Next we moved to the front of the engine and installed the water pump.

We finally figured out how the rubber panel seal sits on top of the pump.

Then we installed the timing gears and belt. We had marked the old belt so we used it to mark the new one.

Then it was just a matter of installing the tensioners and rotating the engine per the instructions to be sure everything was aligned and the belt was tight.

Then we installed the front engine covers and the water pump pulley.

Matt had taken a valve cover we had on the shelf and painted it with special paint designed for brake calipers to match the car color. He also added some bling with stainless fasteners.

Now we moved to the intake side of the engine and installed the alternator, oil filter sandwich plate, oil pressure sending unit, oil temperature sending unit and the intake. See the page below Supercharger Gauge Set Installation for the wiring to the sending units.

Next was the rear of the engine. So we moved the engine back onto the engine lift for access.

The transmission got a good cleaning before we installed it.

First we installed the rear main seal with our Flyin Miata seal tool.

Then the engine to transmission plate which is easy to install with only one bolt, but is very important to install before the flywheel. Ask me how I know.

We installed the flywheel twice anyway. The first time, someone forgot to press in the pilot bearing. Ugh! But it was easily removed and reinstalled correctly. We used thread sealant on the bolts. If you don't oil can leak out past the bolt threads.

Notice the flywheel had been ground. Flyin Miata says to do that in their clutch instructions so we followed the instructions. We used the one I keep on the shelf ready to go so I will have to get the old one ground.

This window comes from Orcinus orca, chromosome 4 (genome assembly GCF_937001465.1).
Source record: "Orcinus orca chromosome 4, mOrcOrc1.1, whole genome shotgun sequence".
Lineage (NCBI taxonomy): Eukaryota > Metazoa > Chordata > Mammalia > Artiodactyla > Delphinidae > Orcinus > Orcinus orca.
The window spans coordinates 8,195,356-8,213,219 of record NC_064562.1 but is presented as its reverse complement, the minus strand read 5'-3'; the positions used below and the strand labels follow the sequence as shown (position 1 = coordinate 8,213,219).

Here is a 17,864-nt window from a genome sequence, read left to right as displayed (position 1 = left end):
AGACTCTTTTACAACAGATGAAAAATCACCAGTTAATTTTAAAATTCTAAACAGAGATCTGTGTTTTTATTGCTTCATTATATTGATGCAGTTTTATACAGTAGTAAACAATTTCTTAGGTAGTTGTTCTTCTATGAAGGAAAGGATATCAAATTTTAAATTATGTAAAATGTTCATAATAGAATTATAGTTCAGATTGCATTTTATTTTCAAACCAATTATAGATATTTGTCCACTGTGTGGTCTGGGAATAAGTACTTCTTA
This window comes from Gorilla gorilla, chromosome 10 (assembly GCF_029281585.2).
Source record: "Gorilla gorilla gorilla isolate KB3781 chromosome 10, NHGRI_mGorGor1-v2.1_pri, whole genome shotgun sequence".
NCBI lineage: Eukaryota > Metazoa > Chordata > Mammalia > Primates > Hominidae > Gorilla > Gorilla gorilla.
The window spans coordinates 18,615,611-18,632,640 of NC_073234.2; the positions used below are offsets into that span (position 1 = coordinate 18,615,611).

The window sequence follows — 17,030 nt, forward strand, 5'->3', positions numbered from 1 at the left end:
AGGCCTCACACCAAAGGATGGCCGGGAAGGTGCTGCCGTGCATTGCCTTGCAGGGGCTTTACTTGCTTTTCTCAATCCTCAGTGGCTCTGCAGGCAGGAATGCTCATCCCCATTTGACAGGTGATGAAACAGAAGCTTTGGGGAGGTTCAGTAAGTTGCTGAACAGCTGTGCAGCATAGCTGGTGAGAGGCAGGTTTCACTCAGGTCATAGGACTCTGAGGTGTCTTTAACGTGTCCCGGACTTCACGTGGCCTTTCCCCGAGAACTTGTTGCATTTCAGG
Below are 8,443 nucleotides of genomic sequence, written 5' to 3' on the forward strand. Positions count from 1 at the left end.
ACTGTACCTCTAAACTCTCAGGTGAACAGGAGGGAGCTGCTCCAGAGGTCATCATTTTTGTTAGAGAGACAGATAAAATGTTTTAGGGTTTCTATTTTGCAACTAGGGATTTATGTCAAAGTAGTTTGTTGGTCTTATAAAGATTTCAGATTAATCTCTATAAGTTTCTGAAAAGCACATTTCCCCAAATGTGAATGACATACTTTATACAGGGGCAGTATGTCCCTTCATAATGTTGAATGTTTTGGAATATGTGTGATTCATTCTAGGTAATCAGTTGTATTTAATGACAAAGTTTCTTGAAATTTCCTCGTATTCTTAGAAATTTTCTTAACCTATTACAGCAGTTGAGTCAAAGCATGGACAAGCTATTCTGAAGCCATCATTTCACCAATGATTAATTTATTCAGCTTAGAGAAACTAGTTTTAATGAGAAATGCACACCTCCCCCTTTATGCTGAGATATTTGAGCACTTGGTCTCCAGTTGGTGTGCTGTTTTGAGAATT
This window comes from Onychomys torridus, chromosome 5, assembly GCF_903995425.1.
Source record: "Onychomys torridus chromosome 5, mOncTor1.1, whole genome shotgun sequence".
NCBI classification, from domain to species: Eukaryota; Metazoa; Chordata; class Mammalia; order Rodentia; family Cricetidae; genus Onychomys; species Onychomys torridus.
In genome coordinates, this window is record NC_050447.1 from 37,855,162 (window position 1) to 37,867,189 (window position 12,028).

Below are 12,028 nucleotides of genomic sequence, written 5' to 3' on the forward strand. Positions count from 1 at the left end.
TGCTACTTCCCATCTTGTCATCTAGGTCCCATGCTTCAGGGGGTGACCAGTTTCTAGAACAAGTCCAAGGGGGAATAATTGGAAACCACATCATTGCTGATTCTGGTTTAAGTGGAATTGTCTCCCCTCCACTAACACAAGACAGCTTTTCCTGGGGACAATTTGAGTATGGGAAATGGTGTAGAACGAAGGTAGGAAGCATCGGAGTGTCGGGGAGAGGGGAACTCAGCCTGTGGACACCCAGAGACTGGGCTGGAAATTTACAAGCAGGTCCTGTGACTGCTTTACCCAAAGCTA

Now we were ready to install the Flyin Miata stage 1 clutch. The instructions don't say, but the raised side of the clutch disc goes away from the engine. Then we carefully torqued the bolts per the instructions.

The transmission slipped back onto the engine without issue.

Now the engine was ready to be installed in the car. But it was lunchtime and we decided to do that after we ate!

Now that we were full and our siesta was over, we installed the engine back into the car.

Notice how close the monster 150 mm nose pulley is to the sway bar. It barely fit. We would not have gotten it on with the engine bolted in.

We have installed Miata engines so many times in the past, it does not take very long to get it bolted in. Notice the bumper cover has been removed. Matt is cleaning the headlights and we want to install the intercooler next.

We will finish up with the engine install tomorrow. I am tired!

Subpages (6): A. BRP M62 Hotside Kit B. Supercharger Parts List D. BRP Intercooler Kit Install E. Supercharger Gauge Set Intall F. Supercharger New Engine Start Up G. BRP M62 Supercharger Install H. AEM FIC Tuning for M62 Supercharger I. Engine Start with M62 Supercharger